What place does the word temperance have in our cultural lexicon? Does it have any place at all? And what place does it have in connection to how we handle our money?

I don’t know about you, but it’s not a word I’ve ever used in conversation. It calls to mind bans on alcohol or the name of a Puritans’ daughter (who probably sewed really well).

But I wonder if we wouldn’t be better off – both as a society but more specifically, our bank personal bank accounts! – with reclaiming the word, and more importantly, the notion, in our collective consciousness.

Here’s perhaps a fresh look at the word and what it has to say about our financial life.

Plato looked at it this way: Temperance is used to control the desire to go against one’s free-will. (The Republic 430e) I’m guessing that most readers know, as I have in my bad-old-days, that slightly sick feeling of having over spent despite our better judgment. Not only do we have to deal with the financial consequences, but we also experience a sense of failure at a deeper level.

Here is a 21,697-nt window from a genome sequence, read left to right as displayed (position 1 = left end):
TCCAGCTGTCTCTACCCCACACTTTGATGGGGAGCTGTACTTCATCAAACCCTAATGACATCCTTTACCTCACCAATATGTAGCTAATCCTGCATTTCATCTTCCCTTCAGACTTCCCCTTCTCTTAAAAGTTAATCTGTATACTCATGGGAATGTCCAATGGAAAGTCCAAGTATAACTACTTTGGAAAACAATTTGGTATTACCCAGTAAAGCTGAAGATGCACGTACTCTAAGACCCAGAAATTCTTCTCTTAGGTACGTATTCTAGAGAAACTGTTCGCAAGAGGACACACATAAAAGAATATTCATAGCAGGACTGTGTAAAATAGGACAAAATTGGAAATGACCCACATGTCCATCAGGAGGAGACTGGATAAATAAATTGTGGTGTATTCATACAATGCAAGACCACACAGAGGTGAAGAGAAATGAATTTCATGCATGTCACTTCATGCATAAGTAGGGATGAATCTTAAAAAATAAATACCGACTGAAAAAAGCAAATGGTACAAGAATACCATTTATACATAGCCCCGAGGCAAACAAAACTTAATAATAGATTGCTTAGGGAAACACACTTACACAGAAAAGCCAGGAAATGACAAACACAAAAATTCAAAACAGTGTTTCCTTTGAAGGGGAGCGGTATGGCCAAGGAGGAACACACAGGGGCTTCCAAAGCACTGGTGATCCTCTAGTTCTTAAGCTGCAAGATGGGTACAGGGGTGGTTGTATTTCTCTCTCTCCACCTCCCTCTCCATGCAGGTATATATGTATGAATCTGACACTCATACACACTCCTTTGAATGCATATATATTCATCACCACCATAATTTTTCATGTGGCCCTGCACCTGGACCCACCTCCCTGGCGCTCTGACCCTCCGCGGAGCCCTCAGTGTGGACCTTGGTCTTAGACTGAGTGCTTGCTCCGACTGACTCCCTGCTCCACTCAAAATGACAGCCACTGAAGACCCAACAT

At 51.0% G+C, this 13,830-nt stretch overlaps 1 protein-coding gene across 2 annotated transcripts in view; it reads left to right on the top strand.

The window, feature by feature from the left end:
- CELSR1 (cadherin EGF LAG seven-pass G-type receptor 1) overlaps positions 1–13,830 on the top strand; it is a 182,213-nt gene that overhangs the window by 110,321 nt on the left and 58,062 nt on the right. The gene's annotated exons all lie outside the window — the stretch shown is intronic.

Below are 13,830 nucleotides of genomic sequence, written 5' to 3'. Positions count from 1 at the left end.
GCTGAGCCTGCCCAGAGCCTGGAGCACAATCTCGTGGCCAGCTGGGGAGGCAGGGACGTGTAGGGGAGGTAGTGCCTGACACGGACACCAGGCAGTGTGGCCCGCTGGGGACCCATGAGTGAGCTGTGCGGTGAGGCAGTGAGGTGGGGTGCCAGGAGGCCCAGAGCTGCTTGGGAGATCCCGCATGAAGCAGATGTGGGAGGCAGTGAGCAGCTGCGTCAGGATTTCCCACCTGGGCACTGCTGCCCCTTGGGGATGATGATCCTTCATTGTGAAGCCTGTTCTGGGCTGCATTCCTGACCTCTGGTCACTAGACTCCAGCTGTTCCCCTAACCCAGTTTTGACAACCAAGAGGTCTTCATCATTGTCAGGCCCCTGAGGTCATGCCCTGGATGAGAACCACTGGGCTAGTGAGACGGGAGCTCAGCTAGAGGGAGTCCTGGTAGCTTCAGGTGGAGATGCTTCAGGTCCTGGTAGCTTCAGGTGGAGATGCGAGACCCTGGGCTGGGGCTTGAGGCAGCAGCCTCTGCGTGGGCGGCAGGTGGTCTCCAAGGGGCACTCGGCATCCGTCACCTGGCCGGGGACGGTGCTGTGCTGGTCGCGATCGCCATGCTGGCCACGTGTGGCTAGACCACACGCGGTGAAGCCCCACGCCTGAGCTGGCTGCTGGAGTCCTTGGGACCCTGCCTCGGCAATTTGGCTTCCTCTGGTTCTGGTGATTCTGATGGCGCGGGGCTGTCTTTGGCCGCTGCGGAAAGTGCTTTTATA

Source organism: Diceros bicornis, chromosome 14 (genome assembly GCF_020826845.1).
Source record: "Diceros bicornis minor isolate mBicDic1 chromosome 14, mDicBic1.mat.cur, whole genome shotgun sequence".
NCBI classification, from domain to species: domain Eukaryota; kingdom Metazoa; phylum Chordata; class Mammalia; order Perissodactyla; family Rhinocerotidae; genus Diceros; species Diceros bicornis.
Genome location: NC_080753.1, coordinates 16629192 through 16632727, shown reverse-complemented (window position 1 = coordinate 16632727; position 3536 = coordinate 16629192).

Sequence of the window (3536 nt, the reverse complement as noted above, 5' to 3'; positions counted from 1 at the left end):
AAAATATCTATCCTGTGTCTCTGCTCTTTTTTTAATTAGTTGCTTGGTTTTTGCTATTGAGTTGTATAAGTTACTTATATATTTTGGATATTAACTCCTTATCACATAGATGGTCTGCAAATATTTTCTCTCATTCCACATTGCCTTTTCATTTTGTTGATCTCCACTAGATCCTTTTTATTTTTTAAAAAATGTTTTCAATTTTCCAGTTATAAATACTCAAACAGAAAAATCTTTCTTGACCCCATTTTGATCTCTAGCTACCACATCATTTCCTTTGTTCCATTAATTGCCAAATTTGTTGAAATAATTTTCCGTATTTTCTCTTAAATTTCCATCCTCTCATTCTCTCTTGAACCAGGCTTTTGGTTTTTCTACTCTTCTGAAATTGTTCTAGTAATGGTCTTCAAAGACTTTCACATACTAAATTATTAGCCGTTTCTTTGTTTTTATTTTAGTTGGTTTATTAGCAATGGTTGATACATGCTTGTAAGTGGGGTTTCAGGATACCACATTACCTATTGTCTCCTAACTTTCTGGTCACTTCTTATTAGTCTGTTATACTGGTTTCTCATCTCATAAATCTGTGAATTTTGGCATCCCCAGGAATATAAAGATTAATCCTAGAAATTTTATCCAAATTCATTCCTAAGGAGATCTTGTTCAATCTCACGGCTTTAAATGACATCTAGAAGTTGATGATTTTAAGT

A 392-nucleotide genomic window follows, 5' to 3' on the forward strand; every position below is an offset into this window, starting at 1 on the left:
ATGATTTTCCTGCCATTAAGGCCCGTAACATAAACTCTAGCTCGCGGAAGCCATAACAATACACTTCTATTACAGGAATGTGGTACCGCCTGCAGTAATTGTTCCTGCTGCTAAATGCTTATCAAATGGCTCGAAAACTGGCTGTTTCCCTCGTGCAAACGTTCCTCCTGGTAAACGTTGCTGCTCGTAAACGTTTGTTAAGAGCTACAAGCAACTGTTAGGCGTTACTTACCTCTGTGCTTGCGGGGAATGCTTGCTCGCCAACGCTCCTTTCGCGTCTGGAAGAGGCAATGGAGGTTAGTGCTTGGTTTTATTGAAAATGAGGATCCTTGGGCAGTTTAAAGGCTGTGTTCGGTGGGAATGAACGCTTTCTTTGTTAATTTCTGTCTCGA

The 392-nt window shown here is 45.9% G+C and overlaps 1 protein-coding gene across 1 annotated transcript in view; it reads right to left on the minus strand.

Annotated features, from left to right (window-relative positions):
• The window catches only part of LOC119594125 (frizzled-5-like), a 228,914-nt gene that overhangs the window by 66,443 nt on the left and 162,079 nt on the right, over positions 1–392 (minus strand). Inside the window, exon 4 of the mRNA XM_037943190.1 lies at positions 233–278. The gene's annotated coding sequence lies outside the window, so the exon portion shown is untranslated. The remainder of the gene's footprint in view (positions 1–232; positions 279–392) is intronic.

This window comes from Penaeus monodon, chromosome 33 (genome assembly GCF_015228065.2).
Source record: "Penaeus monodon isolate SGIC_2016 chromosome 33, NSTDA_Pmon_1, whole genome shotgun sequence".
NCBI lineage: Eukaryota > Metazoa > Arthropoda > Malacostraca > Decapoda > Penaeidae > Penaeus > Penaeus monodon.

The Greek/Stoics word for temperance, sophrosyne, includes Soundness of Mind in its meaning. In other words, part of maturing as a human is being not driven (by, say, marketing) but to be guided by our reason in our choices. Many Greeks considered temperance to be integral to wisdom and to a good society.

Likewise, Romans such as Cicero and later Machiavelli understood tempermentia as the antidote to tyranny. A just ruler was a reasonable one, not a capricious one ruled by their mood. Julius Caesar probably practiced temperance; you can bet Nero didn’t.

For both the Greeks and Romans it was not some emasculated character trait to roll our eyes at, but a strength that led to freedom.

The million-dollar question for each of us is: what are the tyrannical forces that exert themselves on our spending? They can be external (society’s expectations, for example) or internal (eg. need to feel good).

And, how can temperance, a higher and stronger force, create freedom for us?

Maslow Theory